Your Guest List

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It seems as though every bride and groom has questions on the guest list. There are a few techniques that may help make the process a little easier. The first tip I have is to consider how large of a wedding you want. If you have already chosen your ceremony and reception locations find out the maximum capacity that will give you the absolute highest number you can invite. Another consideration is the budget. Limiting the guest list is one of the best ways to control the cost of your wedding because 45-50% of your wedding budget is spent on food and drink. The smaller the guest list, the less you are paying the reception site and that is usually the biggest expense of the wedding.

There are different methods of dividing up the guest list so there is no major battle between the families. One method involves dividing the guest list into three equal parts, the bride and groom, the bride’s parents, and the groom’s parents. All three groups get to invite the same amount of people and if one group has slots left open then they can be filled with any overflow from the other lists. Another method is to have the bride and groom take half the list and the second half is divided between the bride’s parents and the groom’s parents. Dividing the list keeps the elimination process from getting too personal.

When making out the lists start with the members of the bride and groom’s immediate families and all members of the wedding party. Married, engaged and live-in couples must be invited as a couple even if you do not like or have never met one of them. Couples committed in these ways are sent one invitation inviting both of them to the wedding. Single members can be offered the possibility of bringing a guest but it is not required although much appreciated. If you are inviting the officiant and their spouse remember to add them to your list before you move on to next section of possible invitees.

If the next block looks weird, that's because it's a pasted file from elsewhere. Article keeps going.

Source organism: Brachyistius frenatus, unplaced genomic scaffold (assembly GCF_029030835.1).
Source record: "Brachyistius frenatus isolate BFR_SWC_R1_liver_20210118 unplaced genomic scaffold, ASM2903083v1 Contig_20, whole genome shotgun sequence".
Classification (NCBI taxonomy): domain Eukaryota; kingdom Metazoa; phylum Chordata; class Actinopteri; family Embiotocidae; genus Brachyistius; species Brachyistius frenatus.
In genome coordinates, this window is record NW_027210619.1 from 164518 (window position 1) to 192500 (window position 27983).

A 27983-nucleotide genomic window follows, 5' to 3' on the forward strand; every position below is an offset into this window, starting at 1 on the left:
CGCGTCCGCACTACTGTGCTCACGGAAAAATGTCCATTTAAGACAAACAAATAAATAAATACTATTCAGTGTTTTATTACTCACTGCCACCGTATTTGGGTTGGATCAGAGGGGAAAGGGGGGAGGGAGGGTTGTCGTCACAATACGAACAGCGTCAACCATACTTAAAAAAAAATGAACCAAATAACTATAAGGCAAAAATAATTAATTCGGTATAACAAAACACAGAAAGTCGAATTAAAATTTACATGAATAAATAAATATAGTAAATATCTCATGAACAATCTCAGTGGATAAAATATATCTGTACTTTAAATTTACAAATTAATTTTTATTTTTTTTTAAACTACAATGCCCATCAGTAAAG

If you must start trimming the guest list it best to eliminate entire groups. It is easier to explain that co-workers, second cousins, etc. were not invited because there was not enough room than to tell someone that they were singled out by not being invited. Make sure you eliminate everyone in that group because it would be difficult to explain why one cousin was invited but not another.

The A List and B List Method of guest lists needs a lot of preplanning in order to succeed. Guests must not know that they were on the B List or there is potential of feeling second best and having hurt feelings. The  first set of invitations and response card return dates must leave enough time to mail out a second round of invitations with another response card date before the wedding. It can be done but so many couples are not prepared to send their invitations out early that there is not enough time to do a second mailing.

I never advise sending out more invitations than you can accommodate guests. Although statistics tell us that 10-20% will send their regrets, it is not always the case especially when the wedding has been long awaited and most guests do not have to travel to attend. When the budget is very limited and the guest list must be kept short, many couples or parents choose to host another less costly party such as a barbeque after they return from the honeymoon to include the entire list of friends and acquaintances. It is less formal which some guests may prefer and it gives everyone a chance to celebrate the event.

© 2011 Diane Donato, Starglow

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Diane Donato is the owner of Starglow Studios Designer Invitations and gives advice on weddings on her blog at

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